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MONEY TALK | Your Money

Think Long, Hard Before Adding a Child's Name to Deed of Home

May 16, 1999|LIZ PULLIAM | Liz Pulliam is a personal finance writer for The Times and a graduate of the certified financial planner training program at UC Irvine

Q. I'm very concerned about the fact that I added my daughter's name to the deed of my home some years ago and now find out it was a foolish act. My granddaughter is in trouble with the law for passing bad checks, and I fear the possibility that my daughter could use my home as financial help. She is being advised by a paralegal to not sign the quitclaim I've asked her to sign. A lawyer tells me we could go to court and, $2,500 later, she's off. I'd like to know what idiot made it so hard to get someone off the deed.


A. The same idiots who wanted you to think long and hard about adding your daughter to the deed in the first place.

Parents often add a child as a joint tenant on their home to avoid probate, the court process that is otherwise required after death to transfer property. Probate can be expensive, especially in California, and a joint tenancy in effect places the house outside of probate.

But there are big disadvantages, as you've discovered. When you add someone to your deed as a joint tenant, you are essentially giving that person half your property.

After someone is on the deed, she can decide at any point to end the joint tenancy and actually sell her interest to a third party. Even if she doesn't want to sell, her creditors can attach the property or foreclose on it.

In some circumstances, you also can create gift tax problems for yourself. You're allowed to give only $10,000 per year to any one person; any amount over that limit is deducted from your lifetime estate tax exemption, which is currently $650,000.

After you've given or willed away more than that, gift and estate taxes can apply. There is a loophole with joint tenancy if you can argue that the transfer was for convenience only and not a true gift. But why invite the hassle?

By the way, I have to question whether your cost for getting her off the deed would be only $2,500. More likely, you would have to pay her for her half of the property in addition to the lawyer's fee.

Don't Invest in Rules of Thumb

Q. In investing for retirement purposes, is it still advisable to consider the rule of thumb of 100 minus your age as the maximum percentage you should have invested in the stock market? I am 46, currently not working, and am considering moving my 401(k) from my former employer and investing in other choices.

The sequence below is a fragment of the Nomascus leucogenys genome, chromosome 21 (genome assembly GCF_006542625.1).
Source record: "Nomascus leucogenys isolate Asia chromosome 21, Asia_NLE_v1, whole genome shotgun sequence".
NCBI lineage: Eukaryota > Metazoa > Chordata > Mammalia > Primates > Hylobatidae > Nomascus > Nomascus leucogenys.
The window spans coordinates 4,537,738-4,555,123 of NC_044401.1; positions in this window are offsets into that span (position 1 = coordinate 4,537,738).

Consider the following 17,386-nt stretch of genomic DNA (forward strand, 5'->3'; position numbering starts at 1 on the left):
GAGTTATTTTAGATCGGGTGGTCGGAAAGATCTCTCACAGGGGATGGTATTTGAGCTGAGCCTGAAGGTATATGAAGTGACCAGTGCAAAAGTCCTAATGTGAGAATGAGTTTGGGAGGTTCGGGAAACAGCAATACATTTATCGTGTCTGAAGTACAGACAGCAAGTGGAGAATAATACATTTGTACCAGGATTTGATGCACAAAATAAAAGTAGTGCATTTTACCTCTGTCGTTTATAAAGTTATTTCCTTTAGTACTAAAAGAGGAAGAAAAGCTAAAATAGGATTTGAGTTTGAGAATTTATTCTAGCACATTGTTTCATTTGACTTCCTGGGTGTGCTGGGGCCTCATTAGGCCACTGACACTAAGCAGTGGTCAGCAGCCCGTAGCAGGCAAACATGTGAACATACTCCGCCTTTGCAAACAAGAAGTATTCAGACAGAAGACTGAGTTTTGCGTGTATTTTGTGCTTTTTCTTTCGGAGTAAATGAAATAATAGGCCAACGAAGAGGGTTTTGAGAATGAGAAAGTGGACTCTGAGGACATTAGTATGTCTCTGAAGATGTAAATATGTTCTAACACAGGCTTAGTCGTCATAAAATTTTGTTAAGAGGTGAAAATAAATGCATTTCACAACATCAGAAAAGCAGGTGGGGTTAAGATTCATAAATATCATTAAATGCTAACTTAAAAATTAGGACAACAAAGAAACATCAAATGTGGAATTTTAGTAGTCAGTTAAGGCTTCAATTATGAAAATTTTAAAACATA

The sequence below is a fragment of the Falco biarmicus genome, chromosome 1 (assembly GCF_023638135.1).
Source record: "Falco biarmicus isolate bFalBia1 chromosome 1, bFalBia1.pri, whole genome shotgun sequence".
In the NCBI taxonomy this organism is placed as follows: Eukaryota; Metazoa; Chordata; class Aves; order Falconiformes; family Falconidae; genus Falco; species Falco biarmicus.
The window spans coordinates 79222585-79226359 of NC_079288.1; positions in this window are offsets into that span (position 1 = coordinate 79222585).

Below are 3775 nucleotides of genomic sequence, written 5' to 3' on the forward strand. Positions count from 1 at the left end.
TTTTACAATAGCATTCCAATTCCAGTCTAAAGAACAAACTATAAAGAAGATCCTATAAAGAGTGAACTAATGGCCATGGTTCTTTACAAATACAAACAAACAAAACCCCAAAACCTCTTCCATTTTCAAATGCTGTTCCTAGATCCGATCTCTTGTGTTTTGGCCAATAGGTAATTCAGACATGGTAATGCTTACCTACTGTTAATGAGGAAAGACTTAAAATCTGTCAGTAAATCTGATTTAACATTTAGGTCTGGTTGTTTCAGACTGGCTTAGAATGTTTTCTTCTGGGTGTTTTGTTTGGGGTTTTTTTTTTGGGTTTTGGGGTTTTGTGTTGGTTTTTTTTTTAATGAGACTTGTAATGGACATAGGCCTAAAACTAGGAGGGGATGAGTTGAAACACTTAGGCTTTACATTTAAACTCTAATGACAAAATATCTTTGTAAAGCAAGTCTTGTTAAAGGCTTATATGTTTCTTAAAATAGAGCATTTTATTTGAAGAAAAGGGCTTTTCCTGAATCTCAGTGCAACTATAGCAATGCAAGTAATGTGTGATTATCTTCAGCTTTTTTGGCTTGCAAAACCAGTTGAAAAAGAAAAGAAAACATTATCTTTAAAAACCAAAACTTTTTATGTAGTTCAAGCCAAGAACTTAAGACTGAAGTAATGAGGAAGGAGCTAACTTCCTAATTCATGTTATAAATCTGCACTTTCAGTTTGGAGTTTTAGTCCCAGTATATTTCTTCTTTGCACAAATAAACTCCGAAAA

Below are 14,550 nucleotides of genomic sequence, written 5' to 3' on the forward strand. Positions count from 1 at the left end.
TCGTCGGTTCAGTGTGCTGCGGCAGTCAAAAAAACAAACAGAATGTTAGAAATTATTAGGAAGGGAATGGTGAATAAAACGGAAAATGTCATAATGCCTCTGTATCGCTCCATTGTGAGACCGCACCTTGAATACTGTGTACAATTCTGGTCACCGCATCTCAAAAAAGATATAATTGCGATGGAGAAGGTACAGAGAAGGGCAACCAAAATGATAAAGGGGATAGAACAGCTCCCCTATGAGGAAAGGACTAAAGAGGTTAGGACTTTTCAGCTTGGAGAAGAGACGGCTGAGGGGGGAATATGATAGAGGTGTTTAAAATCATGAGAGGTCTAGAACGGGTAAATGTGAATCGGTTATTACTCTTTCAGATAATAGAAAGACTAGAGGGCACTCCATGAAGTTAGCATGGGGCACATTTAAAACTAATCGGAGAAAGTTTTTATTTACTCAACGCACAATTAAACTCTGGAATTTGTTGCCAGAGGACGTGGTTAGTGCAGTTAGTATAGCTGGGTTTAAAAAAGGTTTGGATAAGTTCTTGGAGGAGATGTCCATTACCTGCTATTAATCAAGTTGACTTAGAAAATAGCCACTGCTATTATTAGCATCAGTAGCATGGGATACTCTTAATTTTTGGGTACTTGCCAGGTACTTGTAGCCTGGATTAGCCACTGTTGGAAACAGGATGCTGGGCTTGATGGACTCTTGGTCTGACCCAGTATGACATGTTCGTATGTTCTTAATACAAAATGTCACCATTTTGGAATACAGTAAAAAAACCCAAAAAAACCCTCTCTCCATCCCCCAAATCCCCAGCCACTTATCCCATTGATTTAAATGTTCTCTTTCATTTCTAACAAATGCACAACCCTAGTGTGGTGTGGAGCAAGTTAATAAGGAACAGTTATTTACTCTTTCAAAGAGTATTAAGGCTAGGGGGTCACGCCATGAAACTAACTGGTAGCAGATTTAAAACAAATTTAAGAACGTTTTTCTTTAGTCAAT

I have the funds spread in a range of low-, medium- and high-risk stock funds, with about 20% in Treasuries and 20% in a balanced fund. I have been considering moving to a discount brokerage through my bank, where I know the investment representative. I would then get some expert advice and ongoing attention, which I don't have with the 401(k). Your thoughts?


A. When it comes to personal finance, forget rules of thumb. There are many concepts that are true for most of the people most of the time, but there are so many exceptions to personal finance rules that you can't expect one-size-fits-all standards.

The rule of 100 is a case in point. The idea was to shift people out of riskier investments (stocks) and into safer investments (bonds and cash) as they aged and their ability to recover from losses diminished.

As a general concept it's not a bad idea, but it ignores too many variables to be truly useful. It doesn't take into account your goal for the money, how long you might live, your employment prospects, your tolerance for risk and what other options you have.

A secure pension can allow you to take more risks with your other retirement funds, for example, whereas the lack of a guaranteed check in retirement should make you somewhat more conservative.

If you need some kind of starting point, look no further than the mix of stocks and bonds in a balanced fund: typically 60% stocks and 40% bonds. That gives you exposure to stocks' long-term gains while softening the blows of stock market downturns with the bonds' interest.

If you feel emotionally able to ride out wide market swings and you don't think you'll need to tap your retirement funds any time soon for living expenses (always a dark possibility during unemployment), you can increase the proportion of stocks and stock funds in your portfolio.

I wouldn't go beyond 80% stocks and 20% bonds and cash at any age, though. Not many investors today have had experience with a real bear market in stocks; those of us who think we can stomach a 40% loss, or more, may feel different if and when it happens.

As for moving your money from your former employer's 401(k) to a brokerage firm: If you do so, make sure you roll the money directly over into an individual retirement account to avoid a huge tax bite. Also, remember that "expert advice" and "ongoing attention" can translate into "making a lot of commissions by trading frequently in your account." Don't let that happen.

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